Lemaire-Chamley M, Petit J, Garcia V, Just D, Baldet P, Germain V, Fagard M, Mouassite M, Cheniclet C, Rothan C: Changes in transcriptional profiles are associated with early fruit tissue specialization in tomato. Plant Physiology. 2005, 139: 750-769. 10.1104/pp.105.063719.
Vriezen WH, Feron R, Maretto F, Keijman J, Mariani C: Changes in tomato ovary transcriptome demonstrate complex hormonal regulation of fruit set. New Phytologist. 2008, 177: 60-76.
Gillaspy G, Ben-David H, Gruissem W: Fruits: A developmental perspective. Plant Cell. 1993, 5: 1439-1451. 10.1105/tpc.5.10.1439.
Gustafson F: Auxin distribution in fruits and its significance in fruit development. American Journal of Botany. 1939, 26: 189-194. 10.2307/2436487.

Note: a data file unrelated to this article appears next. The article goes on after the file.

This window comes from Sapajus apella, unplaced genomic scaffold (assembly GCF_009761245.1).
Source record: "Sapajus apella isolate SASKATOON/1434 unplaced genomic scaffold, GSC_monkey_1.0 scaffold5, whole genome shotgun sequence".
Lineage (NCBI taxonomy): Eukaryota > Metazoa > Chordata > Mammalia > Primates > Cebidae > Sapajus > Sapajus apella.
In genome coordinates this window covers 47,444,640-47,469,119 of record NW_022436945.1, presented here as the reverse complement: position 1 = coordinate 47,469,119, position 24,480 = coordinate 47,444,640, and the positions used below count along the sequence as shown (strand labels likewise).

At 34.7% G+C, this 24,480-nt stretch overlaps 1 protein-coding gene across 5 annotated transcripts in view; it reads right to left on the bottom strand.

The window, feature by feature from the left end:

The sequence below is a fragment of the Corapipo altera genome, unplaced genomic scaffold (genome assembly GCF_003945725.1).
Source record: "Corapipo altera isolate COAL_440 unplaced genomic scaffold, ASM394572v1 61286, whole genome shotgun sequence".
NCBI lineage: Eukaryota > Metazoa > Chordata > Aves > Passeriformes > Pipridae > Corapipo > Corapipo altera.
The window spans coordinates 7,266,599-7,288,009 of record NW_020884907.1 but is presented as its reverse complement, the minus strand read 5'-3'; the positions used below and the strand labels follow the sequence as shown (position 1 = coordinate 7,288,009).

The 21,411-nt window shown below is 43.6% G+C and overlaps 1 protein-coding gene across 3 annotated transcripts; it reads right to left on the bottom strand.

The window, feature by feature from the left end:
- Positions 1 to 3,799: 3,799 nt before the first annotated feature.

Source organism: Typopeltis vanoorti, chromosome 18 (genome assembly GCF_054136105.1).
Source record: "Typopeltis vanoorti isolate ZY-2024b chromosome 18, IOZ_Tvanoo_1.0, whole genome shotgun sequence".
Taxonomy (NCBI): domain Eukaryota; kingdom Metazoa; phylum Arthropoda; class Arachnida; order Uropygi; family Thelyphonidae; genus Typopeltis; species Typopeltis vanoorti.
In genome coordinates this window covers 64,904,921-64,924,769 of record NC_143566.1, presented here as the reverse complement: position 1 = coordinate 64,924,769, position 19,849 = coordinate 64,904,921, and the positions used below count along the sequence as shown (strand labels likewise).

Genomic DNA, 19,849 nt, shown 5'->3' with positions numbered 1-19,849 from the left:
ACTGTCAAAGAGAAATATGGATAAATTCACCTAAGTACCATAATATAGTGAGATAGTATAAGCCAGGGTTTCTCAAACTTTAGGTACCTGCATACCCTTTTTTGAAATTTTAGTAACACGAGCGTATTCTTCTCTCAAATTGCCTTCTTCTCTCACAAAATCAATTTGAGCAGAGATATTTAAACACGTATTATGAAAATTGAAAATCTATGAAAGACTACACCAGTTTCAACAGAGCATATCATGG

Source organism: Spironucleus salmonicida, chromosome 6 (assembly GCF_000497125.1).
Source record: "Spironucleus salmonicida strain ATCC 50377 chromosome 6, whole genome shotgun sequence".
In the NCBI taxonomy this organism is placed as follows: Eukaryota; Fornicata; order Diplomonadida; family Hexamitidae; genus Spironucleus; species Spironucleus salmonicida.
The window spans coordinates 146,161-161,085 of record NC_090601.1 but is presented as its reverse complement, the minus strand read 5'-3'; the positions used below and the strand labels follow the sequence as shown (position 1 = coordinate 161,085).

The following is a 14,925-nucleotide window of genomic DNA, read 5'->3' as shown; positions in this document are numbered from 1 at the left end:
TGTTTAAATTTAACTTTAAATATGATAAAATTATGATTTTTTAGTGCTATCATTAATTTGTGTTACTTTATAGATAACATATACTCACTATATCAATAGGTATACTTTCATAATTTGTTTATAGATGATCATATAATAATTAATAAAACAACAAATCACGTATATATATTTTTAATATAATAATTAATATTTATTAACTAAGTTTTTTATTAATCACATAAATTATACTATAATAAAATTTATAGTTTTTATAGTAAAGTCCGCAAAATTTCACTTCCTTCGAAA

Rotino GL, Perri E, Zottini M, Sommer H, Spena A: Genetic engineering of parthenocarpic plants. Nature Biotechnology. 1997, 15: 1398-1401. 10.1038/nbt1297-1398.
Ficcadenti N, Sestili S, Pandolfini T, Cirillo C, Rotino GL, Spena A: Genetic engineering of parthenocarpic fruit development in tomato. Molecular Breeding. 1999, 5: 463-470. 10.1023/A:1009665409959.
Pandolfini T, Rotino GL, Camerini S, Defez R, Spena A: Optimization of transgene action at the post-transcriptional level: high quality parthenocarpic fruits in industrial tomatoes. BMC Biotechnology. 2002, 2: 1-10.1186/1472-6750-2-1.
Pandolfini T, Molesini B, Spena A: Parthenocarpy in crop plants. Fruit development and seed dispersal. Edited by: Ostergaard L. 2009, Oxford, Wiley Blackwell, 38: 326-345.
Molesini B, Pandolfini T, Rotino GL, Dani V, Spena A: Aucsia gene silencing causes parthenocarpic fruit development in tomato. Plant Physiology. 2009, 149: 534-548. 10.1104/pp.108.131367.